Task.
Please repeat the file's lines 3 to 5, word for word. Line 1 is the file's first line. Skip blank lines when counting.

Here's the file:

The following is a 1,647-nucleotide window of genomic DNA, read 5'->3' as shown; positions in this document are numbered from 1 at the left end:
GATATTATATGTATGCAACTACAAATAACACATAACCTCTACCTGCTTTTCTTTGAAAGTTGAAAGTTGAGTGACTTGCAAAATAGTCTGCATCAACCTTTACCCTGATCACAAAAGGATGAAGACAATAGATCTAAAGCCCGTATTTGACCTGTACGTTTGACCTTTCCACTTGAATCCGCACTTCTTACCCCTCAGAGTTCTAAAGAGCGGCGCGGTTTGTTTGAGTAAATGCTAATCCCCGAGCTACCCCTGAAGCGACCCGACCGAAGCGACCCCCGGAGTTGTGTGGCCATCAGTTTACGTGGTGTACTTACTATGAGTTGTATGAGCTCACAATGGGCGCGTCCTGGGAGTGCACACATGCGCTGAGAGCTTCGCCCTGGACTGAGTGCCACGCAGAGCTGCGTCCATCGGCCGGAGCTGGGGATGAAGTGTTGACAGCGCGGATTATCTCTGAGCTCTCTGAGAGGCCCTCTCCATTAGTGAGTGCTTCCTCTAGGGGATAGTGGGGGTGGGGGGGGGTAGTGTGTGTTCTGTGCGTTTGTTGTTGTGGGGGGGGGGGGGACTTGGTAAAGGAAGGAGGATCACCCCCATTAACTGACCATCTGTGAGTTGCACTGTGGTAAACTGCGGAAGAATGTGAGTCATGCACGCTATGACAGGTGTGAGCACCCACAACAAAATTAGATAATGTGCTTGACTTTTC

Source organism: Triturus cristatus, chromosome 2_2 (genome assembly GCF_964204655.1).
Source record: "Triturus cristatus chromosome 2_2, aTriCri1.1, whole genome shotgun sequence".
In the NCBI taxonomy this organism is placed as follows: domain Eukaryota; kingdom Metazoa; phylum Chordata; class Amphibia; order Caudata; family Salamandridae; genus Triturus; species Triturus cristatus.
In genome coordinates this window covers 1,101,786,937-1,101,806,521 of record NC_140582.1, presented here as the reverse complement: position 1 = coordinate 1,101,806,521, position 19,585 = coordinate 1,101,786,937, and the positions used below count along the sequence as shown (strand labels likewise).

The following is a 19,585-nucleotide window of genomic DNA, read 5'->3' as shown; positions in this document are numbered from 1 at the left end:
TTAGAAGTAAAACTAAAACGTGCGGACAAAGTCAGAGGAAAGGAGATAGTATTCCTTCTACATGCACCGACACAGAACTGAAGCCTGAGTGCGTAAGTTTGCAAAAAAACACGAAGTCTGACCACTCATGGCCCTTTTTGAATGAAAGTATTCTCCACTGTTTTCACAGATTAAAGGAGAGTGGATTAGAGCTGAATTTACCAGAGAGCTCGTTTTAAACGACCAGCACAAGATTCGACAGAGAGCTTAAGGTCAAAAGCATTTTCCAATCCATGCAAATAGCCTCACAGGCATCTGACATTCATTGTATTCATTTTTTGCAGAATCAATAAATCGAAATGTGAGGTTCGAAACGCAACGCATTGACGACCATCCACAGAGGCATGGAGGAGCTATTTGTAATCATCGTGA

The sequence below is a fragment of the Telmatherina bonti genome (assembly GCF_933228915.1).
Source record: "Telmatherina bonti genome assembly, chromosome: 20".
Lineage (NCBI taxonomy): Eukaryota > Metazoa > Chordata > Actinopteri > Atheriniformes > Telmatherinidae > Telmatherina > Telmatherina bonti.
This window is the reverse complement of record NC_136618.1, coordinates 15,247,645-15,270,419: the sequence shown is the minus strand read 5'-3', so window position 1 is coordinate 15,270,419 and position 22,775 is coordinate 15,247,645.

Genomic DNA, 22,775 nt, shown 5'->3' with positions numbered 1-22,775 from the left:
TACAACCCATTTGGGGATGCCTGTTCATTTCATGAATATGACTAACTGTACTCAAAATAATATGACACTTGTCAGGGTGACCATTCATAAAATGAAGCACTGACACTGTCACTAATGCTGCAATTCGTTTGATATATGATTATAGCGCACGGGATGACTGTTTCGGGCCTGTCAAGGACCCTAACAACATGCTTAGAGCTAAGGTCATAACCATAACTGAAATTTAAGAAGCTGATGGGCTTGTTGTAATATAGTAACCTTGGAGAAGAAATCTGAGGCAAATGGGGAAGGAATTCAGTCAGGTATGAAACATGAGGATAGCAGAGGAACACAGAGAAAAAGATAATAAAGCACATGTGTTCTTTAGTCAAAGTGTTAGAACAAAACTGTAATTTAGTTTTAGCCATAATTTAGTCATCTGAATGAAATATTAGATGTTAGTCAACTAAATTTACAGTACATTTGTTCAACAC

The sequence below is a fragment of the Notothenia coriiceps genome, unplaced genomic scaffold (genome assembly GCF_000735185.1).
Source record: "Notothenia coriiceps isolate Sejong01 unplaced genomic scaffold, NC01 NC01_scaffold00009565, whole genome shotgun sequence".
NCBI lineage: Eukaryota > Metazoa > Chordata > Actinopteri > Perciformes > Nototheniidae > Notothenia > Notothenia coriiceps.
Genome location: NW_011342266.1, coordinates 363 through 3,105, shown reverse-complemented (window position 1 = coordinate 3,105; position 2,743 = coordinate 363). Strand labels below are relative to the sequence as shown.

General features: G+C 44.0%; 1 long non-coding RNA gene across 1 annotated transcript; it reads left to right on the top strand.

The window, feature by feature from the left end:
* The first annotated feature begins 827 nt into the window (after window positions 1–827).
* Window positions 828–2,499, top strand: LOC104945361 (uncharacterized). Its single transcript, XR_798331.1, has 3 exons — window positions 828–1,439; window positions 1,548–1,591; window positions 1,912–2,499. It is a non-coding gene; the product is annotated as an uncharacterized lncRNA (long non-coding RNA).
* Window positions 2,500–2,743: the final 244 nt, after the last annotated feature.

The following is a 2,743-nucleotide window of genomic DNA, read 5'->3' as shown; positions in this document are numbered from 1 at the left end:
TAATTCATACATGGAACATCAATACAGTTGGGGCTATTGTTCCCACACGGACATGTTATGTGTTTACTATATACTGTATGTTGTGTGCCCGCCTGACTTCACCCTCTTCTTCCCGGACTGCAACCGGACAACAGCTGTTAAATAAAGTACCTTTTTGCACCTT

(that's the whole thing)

Source organism: Triturus cristatus, chromosome 2_2 (genome assembly GCF_964204655.1).
Source record: "Triturus cristatus chromosome 2_2, aTriCri1.1, whole genome shotgun sequence".
In the NCBI taxonomy this organism is placed as follows: domain Eukaryota; kingdom Metazoa; phylum Chordata; class Amphibia; order Caudata; family Salamandridae; genus Triturus; species Triturus cristatus.